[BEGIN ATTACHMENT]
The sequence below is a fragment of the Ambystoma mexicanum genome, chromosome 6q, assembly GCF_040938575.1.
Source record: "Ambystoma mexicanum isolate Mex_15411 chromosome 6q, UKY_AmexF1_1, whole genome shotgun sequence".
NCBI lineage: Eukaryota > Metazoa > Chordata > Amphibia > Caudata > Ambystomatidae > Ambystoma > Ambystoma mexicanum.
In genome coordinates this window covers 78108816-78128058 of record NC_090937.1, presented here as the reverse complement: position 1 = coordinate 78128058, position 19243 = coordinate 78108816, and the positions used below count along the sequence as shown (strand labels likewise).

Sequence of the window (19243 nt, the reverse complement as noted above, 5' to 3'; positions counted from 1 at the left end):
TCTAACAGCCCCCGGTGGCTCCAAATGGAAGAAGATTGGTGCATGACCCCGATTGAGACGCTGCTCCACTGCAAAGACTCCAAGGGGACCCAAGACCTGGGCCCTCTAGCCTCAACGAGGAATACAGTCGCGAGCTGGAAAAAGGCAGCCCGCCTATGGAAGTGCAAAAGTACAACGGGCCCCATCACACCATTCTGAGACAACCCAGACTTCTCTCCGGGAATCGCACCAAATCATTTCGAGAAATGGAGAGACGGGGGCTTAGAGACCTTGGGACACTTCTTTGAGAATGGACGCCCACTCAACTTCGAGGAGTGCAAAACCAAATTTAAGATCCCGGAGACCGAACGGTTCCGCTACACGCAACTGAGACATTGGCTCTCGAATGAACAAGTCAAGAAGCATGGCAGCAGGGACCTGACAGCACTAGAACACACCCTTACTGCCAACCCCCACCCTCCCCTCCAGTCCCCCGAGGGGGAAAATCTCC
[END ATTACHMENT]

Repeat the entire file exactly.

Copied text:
The sequence below is a fragment of the Ambystoma mexicanum genome, chromosome 6q, assembly GCF_040938575.1.
Source record: "Ambystoma mexicanum isolate Mex_15411 chromosome 6q, UKY_AmexF1_1, whole genome shotgun sequence".
NCBI lineage: Eukaryota > Metazoa > Chordata > Amphibia > Caudata > Ambystomatidae > Ambystoma > Ambystoma mexicanum.
In genome coordinates this window covers 78108816-78128058 of record NC_090937.1, presented here as the reverse complement: position 1 = coordinate 78128058, position 19243 = coordinate 78108816, and the positions used below count along the sequence as shown (strand labels likewise).

Sequence of the window (19243 nt, the reverse complement as noted above, 5' to 3'; positions counted from 1 at the left end):
TCTAACAGCCCCCGGTGGCTCCAAATGGAAGAAGATTGGTGCATGACCCCGATTGAGACGCTGCTCCACTGCAAAGACTCCAAGGGGACCCAAGACCTGGGCCCTCTAGCCTCAACGAGGAATACAGTCGCGAGCTGGAAAAAGGCAGCCCGCCTATGGAAGTGCAAAAGTACAACGGGCCCCATCACACCATTCTGAGACAACCCAGACTTCTCTCCGGGAATCGCACCAAATCATTTCGAGAAATGGAGAGACGGGGGCTTAGAGACCTTGGGACACTTCTTTGAGAATGGACGCCCACTCAACTTCGAGGAGTGCAAAACCAAATTTAAGATCCCGGAGACCGAACGGTTCCGCTACACGCAACTGAGACATTGGCTCTCGAATGAACAAGTCAAGAAGCATGGCAGCAGGGACCTGACAGCACTAGAACACACCCTTACTGCCAACCCCCACCCTCCCCTCCAGTCCCCCGAGGGGGAAAATCTCC